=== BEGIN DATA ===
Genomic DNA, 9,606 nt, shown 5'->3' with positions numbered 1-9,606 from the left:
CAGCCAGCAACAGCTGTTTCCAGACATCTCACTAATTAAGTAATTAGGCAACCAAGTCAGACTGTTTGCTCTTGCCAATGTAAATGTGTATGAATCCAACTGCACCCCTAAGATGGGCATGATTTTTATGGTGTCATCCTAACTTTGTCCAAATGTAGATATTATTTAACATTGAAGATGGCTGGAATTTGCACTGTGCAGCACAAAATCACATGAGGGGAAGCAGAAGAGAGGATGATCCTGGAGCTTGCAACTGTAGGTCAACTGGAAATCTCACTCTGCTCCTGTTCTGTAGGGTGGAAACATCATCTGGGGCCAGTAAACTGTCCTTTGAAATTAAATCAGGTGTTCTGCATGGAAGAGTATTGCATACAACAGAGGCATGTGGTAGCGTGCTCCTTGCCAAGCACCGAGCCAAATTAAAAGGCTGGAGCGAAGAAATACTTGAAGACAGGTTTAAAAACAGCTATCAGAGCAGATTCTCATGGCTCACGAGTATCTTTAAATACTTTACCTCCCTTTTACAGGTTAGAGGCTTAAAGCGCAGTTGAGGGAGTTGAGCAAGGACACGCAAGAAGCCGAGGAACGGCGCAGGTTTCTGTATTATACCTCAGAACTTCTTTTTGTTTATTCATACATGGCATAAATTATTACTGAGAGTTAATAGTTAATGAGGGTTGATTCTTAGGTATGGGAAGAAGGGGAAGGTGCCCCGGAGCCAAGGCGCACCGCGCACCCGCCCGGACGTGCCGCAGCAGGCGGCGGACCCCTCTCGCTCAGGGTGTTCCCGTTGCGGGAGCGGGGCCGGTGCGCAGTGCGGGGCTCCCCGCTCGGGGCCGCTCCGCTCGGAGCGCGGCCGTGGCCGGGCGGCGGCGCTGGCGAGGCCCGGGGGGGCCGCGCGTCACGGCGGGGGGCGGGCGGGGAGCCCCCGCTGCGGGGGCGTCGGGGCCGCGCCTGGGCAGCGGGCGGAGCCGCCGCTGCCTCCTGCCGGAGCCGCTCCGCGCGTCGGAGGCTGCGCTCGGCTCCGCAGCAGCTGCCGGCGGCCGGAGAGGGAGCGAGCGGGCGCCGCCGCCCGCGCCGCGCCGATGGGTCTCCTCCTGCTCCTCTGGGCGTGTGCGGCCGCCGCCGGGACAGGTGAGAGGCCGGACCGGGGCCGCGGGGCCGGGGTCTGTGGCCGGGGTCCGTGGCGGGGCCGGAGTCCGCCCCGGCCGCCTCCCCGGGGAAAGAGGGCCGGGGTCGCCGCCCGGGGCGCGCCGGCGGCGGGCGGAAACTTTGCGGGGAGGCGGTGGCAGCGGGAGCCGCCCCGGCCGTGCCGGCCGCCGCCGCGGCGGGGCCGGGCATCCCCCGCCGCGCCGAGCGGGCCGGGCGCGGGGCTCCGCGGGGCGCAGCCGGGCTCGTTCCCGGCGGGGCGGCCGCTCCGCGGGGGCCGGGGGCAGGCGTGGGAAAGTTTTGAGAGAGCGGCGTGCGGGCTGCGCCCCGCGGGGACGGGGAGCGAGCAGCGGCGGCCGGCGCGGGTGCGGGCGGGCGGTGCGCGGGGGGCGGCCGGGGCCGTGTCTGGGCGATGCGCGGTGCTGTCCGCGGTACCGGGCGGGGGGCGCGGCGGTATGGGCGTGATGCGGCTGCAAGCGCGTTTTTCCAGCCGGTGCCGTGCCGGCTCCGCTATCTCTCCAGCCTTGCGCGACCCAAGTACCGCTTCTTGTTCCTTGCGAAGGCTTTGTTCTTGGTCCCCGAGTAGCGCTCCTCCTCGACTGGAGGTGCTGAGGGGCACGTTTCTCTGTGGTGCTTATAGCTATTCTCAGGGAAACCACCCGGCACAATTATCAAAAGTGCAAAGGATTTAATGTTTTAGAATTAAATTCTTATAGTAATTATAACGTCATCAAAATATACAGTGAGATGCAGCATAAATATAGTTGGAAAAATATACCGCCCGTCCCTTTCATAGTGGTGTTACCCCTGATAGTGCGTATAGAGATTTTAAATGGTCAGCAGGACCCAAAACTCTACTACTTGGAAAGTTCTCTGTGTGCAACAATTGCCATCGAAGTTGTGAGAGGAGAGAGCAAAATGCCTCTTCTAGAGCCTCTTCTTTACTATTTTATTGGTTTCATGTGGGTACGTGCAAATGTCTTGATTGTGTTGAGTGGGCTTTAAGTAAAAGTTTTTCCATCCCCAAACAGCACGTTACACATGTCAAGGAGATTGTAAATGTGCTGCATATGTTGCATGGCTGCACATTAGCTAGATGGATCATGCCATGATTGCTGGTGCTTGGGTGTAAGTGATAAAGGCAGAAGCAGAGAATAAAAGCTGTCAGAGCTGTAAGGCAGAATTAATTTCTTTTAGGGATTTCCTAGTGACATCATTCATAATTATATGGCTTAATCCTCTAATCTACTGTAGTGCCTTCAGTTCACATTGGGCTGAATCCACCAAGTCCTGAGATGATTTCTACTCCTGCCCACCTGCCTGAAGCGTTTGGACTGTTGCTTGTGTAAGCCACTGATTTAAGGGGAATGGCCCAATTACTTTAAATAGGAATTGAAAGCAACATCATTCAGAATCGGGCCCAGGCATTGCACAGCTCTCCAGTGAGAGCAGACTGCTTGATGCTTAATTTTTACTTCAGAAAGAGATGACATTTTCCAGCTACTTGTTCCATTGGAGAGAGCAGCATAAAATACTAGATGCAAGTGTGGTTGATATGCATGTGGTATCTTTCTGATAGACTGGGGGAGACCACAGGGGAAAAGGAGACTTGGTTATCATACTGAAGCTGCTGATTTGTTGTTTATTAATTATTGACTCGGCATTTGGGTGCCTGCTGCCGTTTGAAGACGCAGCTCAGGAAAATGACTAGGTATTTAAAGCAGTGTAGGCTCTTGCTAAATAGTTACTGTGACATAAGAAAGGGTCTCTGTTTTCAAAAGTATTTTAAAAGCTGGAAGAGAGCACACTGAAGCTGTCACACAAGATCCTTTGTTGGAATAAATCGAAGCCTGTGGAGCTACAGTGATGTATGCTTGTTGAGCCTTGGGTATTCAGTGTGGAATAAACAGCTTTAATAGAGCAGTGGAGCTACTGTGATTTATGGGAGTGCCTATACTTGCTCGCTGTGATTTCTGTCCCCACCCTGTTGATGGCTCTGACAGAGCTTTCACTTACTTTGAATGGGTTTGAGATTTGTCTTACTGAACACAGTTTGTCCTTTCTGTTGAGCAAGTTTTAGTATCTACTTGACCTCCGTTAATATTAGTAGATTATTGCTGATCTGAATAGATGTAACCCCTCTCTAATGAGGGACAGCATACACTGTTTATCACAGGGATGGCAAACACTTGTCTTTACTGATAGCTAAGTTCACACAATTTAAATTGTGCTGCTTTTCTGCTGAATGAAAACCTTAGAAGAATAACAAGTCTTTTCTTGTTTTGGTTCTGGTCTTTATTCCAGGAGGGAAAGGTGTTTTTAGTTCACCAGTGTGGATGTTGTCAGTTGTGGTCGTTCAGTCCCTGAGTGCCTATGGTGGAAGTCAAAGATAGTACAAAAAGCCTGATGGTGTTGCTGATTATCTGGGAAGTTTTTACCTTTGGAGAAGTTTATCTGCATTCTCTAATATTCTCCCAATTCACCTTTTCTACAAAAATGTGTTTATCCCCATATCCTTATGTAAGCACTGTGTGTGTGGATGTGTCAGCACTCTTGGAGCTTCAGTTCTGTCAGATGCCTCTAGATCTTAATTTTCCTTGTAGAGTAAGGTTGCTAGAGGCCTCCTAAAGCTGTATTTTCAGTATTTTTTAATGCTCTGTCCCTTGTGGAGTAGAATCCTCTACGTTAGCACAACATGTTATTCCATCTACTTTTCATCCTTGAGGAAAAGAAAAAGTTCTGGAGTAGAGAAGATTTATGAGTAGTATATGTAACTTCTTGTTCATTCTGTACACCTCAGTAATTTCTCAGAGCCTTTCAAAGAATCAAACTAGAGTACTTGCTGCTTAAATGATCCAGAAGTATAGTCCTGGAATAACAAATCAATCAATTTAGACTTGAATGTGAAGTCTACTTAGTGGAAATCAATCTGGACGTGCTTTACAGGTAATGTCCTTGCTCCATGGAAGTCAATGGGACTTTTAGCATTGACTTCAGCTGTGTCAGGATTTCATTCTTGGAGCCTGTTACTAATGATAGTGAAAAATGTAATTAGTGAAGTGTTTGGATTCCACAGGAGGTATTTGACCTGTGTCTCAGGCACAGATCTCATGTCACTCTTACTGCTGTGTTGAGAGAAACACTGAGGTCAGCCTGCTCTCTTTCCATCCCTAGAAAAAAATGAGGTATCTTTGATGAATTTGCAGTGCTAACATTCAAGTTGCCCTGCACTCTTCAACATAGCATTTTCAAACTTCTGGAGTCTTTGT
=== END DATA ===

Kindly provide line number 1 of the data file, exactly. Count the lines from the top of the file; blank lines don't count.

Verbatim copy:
Genomic DNA, 9,606 nt, shown 5'->3' with positions numbered 1-9,606 from the left: